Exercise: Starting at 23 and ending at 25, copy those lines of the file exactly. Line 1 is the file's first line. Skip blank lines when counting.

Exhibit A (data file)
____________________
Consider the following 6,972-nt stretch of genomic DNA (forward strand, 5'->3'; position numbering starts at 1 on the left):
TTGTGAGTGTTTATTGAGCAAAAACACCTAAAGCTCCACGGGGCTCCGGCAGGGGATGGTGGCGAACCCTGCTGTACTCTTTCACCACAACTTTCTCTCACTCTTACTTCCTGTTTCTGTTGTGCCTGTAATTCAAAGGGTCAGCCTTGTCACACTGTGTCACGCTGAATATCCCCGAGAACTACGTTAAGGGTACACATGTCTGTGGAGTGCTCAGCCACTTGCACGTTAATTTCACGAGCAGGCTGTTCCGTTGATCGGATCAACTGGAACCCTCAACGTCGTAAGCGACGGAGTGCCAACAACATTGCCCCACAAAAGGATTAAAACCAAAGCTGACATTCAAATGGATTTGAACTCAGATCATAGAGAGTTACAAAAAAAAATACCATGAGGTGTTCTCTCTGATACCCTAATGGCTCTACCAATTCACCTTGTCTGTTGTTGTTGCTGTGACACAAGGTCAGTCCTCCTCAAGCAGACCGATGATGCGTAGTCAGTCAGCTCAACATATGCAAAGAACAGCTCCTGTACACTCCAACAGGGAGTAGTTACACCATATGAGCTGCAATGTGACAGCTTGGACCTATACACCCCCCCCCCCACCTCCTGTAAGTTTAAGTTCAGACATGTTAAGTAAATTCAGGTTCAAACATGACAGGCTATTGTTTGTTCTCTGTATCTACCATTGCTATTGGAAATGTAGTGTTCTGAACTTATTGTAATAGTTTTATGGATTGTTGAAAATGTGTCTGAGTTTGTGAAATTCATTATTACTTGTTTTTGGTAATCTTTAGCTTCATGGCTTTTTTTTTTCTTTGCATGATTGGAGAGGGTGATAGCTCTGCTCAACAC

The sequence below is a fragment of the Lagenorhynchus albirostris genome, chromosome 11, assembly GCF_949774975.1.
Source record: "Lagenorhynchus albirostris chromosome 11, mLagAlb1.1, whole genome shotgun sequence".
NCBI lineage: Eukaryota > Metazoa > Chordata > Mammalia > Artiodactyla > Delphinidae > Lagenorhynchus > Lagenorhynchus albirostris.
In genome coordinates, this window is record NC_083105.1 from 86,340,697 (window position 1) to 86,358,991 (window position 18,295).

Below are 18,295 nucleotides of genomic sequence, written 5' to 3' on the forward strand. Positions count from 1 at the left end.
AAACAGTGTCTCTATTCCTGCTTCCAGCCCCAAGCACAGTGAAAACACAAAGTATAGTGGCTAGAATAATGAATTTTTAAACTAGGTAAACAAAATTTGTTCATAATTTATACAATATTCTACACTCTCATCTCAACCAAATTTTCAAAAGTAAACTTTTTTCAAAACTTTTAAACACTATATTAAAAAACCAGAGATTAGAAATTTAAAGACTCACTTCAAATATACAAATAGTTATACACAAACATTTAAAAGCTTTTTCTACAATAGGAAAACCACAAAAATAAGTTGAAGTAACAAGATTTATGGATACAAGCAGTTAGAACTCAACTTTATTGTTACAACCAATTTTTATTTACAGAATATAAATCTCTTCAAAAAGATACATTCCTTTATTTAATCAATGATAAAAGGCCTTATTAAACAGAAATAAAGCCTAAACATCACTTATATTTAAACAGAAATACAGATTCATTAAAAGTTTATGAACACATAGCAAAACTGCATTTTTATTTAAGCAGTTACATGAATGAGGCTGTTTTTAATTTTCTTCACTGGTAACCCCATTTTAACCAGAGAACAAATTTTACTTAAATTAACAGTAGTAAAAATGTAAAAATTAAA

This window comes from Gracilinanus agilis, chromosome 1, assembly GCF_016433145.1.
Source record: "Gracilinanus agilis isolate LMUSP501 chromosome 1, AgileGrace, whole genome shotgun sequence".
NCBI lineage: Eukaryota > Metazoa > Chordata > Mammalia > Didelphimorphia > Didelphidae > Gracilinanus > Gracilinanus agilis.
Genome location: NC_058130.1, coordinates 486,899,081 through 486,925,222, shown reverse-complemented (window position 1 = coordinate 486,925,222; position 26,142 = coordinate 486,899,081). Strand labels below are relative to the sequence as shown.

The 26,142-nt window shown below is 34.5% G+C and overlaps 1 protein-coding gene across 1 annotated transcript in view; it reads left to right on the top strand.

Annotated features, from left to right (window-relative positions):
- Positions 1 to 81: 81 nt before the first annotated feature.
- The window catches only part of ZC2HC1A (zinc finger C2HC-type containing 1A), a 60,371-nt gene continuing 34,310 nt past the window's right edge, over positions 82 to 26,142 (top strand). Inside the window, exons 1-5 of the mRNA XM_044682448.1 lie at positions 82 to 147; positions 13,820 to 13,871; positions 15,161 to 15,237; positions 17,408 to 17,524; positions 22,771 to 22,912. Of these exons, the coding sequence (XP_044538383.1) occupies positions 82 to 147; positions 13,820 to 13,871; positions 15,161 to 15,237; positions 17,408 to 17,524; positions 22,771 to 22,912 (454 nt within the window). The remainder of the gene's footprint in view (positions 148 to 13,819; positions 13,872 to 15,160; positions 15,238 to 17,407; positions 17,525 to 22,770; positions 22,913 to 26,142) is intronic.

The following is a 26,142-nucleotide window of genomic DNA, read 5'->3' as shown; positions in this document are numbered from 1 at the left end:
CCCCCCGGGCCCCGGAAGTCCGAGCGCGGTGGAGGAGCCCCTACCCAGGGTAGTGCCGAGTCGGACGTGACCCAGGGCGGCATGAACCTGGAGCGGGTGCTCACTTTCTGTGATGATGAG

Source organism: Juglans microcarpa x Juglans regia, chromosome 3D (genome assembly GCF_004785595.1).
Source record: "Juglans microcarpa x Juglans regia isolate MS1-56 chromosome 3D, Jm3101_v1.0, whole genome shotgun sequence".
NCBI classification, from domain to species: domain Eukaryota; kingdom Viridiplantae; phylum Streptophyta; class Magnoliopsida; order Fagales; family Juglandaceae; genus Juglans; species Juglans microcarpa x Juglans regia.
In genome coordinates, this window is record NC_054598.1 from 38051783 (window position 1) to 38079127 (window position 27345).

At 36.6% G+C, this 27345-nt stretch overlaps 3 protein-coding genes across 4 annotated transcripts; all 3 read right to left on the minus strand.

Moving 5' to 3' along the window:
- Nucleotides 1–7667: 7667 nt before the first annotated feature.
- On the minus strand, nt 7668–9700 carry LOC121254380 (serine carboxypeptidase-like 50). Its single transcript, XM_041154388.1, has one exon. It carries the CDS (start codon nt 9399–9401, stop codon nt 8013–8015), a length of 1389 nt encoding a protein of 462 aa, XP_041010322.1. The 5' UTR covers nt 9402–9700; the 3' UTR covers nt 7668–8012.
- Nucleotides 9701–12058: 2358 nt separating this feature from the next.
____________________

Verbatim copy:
At 36.6% G+C, this 27345-nt stretch overlaps 3 protein-coding genes across 4 annotated transcripts; all 3 read right to left on the minus strand.

Moving 5' to 3' along the window:
- Nucleotides 1–7667: 7667 nt before the first annotated feature.